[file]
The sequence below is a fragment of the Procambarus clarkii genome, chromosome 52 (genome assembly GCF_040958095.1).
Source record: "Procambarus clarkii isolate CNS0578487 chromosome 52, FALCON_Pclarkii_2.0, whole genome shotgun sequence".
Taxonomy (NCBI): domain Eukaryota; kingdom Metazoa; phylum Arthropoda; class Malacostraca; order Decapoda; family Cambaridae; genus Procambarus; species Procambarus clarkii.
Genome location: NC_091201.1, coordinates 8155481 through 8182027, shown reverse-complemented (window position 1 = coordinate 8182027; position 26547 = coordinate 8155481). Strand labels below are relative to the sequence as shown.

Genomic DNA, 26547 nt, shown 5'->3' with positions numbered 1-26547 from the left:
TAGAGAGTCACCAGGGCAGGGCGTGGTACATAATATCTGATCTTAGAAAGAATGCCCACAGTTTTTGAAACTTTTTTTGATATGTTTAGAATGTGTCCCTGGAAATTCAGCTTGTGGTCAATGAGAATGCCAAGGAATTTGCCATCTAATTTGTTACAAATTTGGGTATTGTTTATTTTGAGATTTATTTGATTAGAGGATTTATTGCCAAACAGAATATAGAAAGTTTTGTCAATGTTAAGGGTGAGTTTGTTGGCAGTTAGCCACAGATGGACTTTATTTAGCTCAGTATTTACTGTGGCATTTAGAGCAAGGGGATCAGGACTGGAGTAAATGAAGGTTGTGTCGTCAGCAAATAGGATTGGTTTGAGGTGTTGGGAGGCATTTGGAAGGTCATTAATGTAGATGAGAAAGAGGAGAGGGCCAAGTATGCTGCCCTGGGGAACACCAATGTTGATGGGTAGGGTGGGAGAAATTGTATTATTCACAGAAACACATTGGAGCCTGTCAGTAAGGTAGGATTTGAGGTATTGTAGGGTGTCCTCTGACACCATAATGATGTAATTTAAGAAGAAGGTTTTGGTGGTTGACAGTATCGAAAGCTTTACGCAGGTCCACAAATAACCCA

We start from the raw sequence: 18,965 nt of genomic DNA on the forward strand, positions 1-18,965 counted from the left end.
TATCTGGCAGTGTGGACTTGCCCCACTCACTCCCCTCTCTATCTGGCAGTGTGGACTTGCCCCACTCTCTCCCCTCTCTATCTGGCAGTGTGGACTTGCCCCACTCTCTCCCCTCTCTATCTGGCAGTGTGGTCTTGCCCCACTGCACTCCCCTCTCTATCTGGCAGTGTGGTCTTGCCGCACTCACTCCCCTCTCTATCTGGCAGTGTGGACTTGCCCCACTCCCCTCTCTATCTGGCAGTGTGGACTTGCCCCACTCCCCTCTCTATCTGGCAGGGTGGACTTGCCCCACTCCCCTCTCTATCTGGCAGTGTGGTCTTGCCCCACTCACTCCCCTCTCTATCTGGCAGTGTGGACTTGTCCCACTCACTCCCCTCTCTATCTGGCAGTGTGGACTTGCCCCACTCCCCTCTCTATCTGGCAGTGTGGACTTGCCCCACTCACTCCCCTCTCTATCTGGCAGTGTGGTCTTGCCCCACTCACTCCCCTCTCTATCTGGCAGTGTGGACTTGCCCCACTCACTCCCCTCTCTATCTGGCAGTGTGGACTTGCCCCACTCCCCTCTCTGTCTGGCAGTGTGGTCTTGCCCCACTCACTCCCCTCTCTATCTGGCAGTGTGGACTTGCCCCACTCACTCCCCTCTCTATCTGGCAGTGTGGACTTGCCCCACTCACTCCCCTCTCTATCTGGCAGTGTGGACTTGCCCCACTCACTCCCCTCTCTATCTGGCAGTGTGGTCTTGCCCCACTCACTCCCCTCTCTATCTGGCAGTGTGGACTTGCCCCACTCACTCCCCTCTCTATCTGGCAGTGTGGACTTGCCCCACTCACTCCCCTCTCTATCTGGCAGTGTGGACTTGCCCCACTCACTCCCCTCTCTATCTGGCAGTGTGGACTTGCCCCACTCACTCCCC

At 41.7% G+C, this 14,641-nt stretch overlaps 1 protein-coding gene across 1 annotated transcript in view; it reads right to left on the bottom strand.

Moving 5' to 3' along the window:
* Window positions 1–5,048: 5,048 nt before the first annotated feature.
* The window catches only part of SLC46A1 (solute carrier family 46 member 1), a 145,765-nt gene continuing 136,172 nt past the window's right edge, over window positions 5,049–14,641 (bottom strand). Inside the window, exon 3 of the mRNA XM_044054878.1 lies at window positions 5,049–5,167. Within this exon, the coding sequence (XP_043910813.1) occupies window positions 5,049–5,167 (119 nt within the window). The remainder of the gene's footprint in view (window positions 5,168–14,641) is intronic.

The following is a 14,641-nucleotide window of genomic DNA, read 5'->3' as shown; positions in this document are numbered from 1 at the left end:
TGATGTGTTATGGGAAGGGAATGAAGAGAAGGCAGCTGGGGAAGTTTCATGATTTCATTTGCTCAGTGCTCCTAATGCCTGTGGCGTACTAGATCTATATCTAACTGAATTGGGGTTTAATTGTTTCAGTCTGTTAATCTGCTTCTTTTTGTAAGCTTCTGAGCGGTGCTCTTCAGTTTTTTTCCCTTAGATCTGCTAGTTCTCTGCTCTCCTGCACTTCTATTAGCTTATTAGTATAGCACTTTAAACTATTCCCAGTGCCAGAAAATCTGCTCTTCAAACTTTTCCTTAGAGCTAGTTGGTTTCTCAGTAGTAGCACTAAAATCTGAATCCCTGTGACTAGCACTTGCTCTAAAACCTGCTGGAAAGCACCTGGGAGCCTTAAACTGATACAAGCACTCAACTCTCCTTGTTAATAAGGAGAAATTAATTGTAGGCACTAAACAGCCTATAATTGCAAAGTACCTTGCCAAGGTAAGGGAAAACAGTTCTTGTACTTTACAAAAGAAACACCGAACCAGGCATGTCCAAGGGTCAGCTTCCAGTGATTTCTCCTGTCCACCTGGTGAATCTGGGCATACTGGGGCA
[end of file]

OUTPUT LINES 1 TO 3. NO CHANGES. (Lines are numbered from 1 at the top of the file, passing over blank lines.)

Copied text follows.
The sequence below is a fragment of the Procambarus clarkii genome, chromosome 52 (genome assembly GCF_040958095.1).
Source record: "Procambarus clarkii isolate CNS0578487 chromosome 52, FALCON_Pclarkii_2.0, whole genome shotgun sequence".
Taxonomy (NCBI): domain Eukaryota; kingdom Metazoa; phylum Arthropoda; class Malacostraca; order Decapoda; family Cambaridae; genus Procambarus; species Procambarus clarkii.